R&D Tax credits for architectural practices – what should you know?

Most architectural practices will have heard about R&D tax credits by now. Unfortunately, I find there is widespread fear about asking for money from HMRC in case this has a negative impact on the wider tax relationship.
In this insight I’m going to provide some honesty about the risks and benefits of making a claim. In particular I’m going to focus on how they can impact your relationship with HMRC, which is something the majority of architects I meet seem to be confused about, and arm you with the facts and remove the need for restless nights worrying about how HMRC will respond to an R&D claim from your architectural practice.

Many advisors tend to only focus on the potential benefits of the credit which can make the scheme seem too good to be true. I’m more inclined to demystify it and instead arm architectural firms with the facts to make a sensible assessment whether the scheme applies to them. These are the key questions I hear around the sector.
 
Will making an R&D claim impact on our relationship with HMRC?
HMRC and UK Government are fully supportive of the R&D tax credits scheme and see it as a major part of the wider industrial strategy to boost productivity and increase R&D investment within UK PLC. But does HMRC paying you money
impact your wider tax relationship? 

The R&D scheme has a defined set of rules about the types of projects and costs that can be claimed. Submitting a claim with an error or mistake will impact your HMRC relationship and delay payment of any refund. 

Errors can cause far more serious issues during any due diligence process as they have the potential to generate concerns with HMRC that there may be other issues to be uncovered. As the corporation tax return is self-assessment this error will be the responsibility of your firm irrespective of whether you have engaged an advisor to prepare the claim. 

HMRC are fully supportive of scheme and have been actively promoting R&D tax credits to smaller firms. Therefore, a well prepared claim that helps an Inspector understand why the work is claimable will be gratefully received as it saves time and effort within HMRC to process the claim.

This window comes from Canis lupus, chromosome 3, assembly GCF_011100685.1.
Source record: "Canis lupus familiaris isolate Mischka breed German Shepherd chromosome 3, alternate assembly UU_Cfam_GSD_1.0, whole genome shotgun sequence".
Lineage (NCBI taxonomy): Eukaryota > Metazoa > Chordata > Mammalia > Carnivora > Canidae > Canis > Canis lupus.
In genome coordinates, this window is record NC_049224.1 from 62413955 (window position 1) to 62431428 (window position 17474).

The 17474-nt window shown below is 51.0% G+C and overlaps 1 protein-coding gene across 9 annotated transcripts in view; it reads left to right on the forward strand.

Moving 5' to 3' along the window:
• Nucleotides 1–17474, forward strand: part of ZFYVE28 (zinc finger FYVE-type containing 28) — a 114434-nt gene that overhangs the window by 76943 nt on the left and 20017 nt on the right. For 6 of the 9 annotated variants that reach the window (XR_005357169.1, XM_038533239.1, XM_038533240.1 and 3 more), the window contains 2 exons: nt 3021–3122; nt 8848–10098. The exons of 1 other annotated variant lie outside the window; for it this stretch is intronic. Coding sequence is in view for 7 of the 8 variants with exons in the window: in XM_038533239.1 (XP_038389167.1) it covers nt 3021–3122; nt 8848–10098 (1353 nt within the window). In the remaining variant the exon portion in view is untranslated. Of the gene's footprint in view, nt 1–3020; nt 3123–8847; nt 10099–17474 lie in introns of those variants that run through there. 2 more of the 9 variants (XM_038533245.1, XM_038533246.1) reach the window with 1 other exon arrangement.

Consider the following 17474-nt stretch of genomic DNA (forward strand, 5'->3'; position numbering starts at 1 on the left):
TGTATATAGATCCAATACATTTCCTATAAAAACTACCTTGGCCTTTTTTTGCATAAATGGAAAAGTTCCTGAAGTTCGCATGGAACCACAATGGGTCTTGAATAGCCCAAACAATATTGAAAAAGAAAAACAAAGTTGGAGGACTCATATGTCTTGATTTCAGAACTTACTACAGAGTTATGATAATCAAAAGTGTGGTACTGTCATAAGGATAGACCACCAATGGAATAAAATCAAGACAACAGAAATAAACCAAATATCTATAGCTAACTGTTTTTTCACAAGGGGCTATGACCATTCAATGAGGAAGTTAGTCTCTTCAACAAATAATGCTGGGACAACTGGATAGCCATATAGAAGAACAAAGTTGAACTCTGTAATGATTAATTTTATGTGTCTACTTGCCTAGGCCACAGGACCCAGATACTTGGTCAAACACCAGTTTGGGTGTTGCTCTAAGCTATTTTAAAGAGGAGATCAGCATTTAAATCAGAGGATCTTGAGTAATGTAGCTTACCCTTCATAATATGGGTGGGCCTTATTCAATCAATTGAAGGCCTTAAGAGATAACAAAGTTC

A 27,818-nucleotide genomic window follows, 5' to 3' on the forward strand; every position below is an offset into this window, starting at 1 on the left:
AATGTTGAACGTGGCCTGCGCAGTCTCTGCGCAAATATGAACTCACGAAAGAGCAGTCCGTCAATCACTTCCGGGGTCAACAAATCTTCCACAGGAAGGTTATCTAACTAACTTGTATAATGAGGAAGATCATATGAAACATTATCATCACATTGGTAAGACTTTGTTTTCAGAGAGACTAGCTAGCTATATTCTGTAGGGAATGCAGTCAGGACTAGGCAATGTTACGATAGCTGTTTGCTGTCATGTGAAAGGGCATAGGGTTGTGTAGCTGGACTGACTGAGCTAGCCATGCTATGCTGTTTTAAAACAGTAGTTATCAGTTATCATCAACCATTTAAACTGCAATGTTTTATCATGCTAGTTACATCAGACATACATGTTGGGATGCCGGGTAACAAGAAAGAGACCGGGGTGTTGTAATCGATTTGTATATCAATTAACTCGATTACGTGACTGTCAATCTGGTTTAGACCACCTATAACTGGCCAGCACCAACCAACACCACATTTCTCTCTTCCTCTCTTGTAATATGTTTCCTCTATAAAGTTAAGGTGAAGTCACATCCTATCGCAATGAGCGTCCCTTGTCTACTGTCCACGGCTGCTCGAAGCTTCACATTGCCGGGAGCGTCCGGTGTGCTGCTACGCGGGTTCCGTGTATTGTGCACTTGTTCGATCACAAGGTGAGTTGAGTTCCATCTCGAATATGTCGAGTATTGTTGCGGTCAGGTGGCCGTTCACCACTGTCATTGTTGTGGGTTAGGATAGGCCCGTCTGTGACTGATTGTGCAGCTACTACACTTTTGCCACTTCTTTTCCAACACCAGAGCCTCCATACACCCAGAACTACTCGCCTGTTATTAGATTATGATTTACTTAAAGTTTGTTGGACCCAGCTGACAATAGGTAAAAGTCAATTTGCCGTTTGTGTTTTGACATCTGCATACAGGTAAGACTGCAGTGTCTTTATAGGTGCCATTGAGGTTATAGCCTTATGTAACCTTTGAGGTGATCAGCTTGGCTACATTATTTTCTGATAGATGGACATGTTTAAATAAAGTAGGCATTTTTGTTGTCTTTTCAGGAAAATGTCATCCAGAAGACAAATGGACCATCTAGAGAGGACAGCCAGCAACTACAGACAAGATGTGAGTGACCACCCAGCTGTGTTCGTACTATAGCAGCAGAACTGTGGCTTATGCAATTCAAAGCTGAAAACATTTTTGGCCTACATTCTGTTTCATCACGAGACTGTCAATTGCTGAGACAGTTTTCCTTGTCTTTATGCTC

The key take away from this is that any firm must understand the guidelines and the full details of any claim being submitted. If you engage an advisor it is best to work with someone who is open and transparent about the claim they are preparing so there are no nasty surprises if you receive a query from HMRC.

What are the key risks I should be aware of?
There are restrictions for smaller firms claiming qualifying R&D on work that has been funded or subcontracted to them. This work should be claimed under the less lucrative large company scheme. However, what constitutes work undertaken at the risk of the claimant firm, as opposed to subcontracted to them, is complicated to determine and HMRC may audit this aspect of the claim to understand how this distinction has been determined. The other area of concern for HMRC is the interaction between LLP and limited company entities.

I’ve heard that an LLP cannot claim?
That is correct. Any claimant company must be subject to corporation tax. Firms must be careful when considering splitting activities between LLP and limited companies to access R&D tax credits that they ensure there is substance to the arrangement. As many firms have seen with limited companies as partners within an LLP structure HMRC is concerned about the interactions between LLPs and associated limited companies. In addition setting up a complex company structure purely to access the R&D tax credits might fall foul of the anti-avoidance legislation. Who would want to trigger concerns like these? This is an area where firms should seek a range of opinions before transitioning to or from an LLP structure. 

Sounds like a lot of effort – is it really worth it?
The benefit for a claim submitted under the SME scheme will be between around 27% of qualifying expenditure depending on the rate of corporation tax in the claim period. If this benefit is compared to the typical profit per project within your firm it is clear that investing time and effort to correctly prepare an R&D claim will be highly beneficial to the business. In general we tend to find that firms significantly underestimate the range of the projects that could qualify and dismiss making a claim too quickly. 

We are specialists in supporting small to mid-tier architects. We have a detailed understanding of what it takes to start and grow a practice, and appreciate the burden of tax and reporting requirements. Our aim is to relieve this burden by providing tailored advice on tax structuring, planning and compliance.

We are passionate about helping our clients make the right decision in relation to submitting an R&D claim as this scheme can help them plan and invest for the future. 

Why not join our exclusive roundtable for architects on 13 June to continue the discussion?
Click here for more information and to book your place.


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More insights about the R&D tax credit can be found here
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